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Discussion Starter #1
I’m not seeing much info on the internet about using root vegetables as fodder for goats, especially over winter. Would you use mangel beets, carrots, turnips, potatoes, pumpkins, etc as replacements for grain/concentrates or as replacements for hay when forage is dormant? Do any of you know any old books or historical resources talking about our ancestors feeding roots as winter forage? Or even better, anyone with experience?
 

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I'm not seeing much info on the internet about using root vegetables as fodder for goats, especially over winter. Would you use mangel beets, carrots, turnips, potatoes, pumpkins, etc as replacements for grain/concentrates or as replacements for hay when forage is dormant? Do any of you know any old books or historical resources talking about our ancestors feeding roots as winter forage? Or even better, anyone with experience?
I plan on raising root-crops mainly because (from what I've read) they're extremely high yielding and are good sources of protein and energy! I plan to use some of the crops you listed for ingredients in my grain-free goat feed!
 

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There is very little I fo for sure. I would not feed potatoes. My thinking is to offer variety of roots and greens that are safe..try not to feed too much of one thing. Mangel are a popular choice of beet. Goathiker mentioned in the 2016 post about feeding based on season. What's happening..kidding, breeding ect and what natural to grow..natural fall crop verses a spring crop. In the link melonfriend posted is a link to the 2016 post as well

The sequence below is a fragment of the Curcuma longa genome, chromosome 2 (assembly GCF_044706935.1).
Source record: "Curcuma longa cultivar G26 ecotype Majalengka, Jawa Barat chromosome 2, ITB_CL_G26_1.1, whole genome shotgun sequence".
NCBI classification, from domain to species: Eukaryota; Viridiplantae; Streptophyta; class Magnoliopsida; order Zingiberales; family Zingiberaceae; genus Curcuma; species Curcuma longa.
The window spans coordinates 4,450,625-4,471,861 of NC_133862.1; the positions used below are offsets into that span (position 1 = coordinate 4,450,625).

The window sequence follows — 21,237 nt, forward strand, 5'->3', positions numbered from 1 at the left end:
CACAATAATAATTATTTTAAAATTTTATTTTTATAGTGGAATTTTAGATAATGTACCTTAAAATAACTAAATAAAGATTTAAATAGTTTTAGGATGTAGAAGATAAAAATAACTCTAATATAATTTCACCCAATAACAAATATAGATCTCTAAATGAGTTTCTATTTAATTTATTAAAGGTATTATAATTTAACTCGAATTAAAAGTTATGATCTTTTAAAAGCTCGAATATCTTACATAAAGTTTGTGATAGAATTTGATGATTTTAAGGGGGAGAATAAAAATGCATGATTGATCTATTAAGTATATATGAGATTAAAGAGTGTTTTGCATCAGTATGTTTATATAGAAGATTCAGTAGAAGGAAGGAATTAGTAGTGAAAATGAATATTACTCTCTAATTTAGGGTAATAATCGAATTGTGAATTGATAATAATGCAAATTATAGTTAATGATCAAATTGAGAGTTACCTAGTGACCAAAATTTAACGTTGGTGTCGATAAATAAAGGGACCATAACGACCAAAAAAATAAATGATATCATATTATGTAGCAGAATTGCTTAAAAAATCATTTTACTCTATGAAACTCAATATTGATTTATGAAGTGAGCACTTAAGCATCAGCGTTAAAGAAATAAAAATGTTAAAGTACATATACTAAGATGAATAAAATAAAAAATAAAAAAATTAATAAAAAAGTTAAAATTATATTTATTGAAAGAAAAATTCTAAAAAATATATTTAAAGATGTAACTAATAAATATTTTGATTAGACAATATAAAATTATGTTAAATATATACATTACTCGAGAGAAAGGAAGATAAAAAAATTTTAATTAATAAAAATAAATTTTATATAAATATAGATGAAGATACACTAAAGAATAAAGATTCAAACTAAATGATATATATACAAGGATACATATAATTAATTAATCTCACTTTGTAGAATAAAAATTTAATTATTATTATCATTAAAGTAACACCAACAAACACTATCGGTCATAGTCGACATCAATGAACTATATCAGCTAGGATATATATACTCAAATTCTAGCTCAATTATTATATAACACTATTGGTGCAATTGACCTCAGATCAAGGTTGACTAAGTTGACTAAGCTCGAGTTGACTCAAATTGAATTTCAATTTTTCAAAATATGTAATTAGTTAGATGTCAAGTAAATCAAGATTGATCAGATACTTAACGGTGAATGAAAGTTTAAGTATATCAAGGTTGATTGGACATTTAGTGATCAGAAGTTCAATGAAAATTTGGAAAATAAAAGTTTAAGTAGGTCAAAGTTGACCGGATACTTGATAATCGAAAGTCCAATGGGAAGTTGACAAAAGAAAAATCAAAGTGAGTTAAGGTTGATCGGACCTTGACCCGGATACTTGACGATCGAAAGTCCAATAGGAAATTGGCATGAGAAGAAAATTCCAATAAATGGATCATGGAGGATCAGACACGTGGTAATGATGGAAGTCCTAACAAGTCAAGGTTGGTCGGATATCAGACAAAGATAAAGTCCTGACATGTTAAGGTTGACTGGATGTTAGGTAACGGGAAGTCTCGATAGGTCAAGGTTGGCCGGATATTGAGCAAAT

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White potatoes like russet are fairly low on nutrients, high on starches, Not to mention if there is any green can be toxic. Now a sweet potato which is higher in fiber...has loads of vit A..and has lots of nutrients to offer.
 

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Discussion Starter #10
Is there a root crop high in protein? All I’ve seen so far are good for energy (carbs) not for protein.
 

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Is there a root crop high in protein? All I've seen so far are good for energy (carbs) not for protein.
I don't think there are any root crops that are extremely high in protein like sunflower seeds or soybeans, must root crops are in the 10-14% range from what I've read, but I'm still on the lookout as well.
 

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Mulberry trees and or Princess trees substitute 1 to 1 for alfalfa.
Others such as willow, poplar, tulip trees, etc. substitute for hay.
Tree hay is actually really easy to do and much better for your goats.
I have 200 willow tree starts rooting as we speak. The mulberry trees should be here this fall. The Aspen trees will get their initial pollarding next week.
Stinging nettle going in as soon as the chickens are done with the bed.
Dakion, swedes, beets, turnips, going in.
Artichoke next month along with asparagus.
Squash varieties in a couple weeks.

Goats need long stemmed hay for rumen funtion.
This is a common misconception but, an apple skin contains more long chain fiber than grass hay. Goats need a certain amount of nondigestable fibers. This need is easily met with the small twigs and bark of the tree hay branches and other rough winter food easily available in a brushy area.
 

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Discussion Starter #13
@goathiker are mulberry and princess trees high in calcium, too? Or just high in protein? Do you know he scientific name of princess trees so I can look it up?
 

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Discussion Starter #17
Thanks!
 
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Discussion Starter #20
Any guess on how much root vegetable per working animal per day?

Any guess on how many trees it takes to produce tree hay per standard goat? -per dwarf goat?
 
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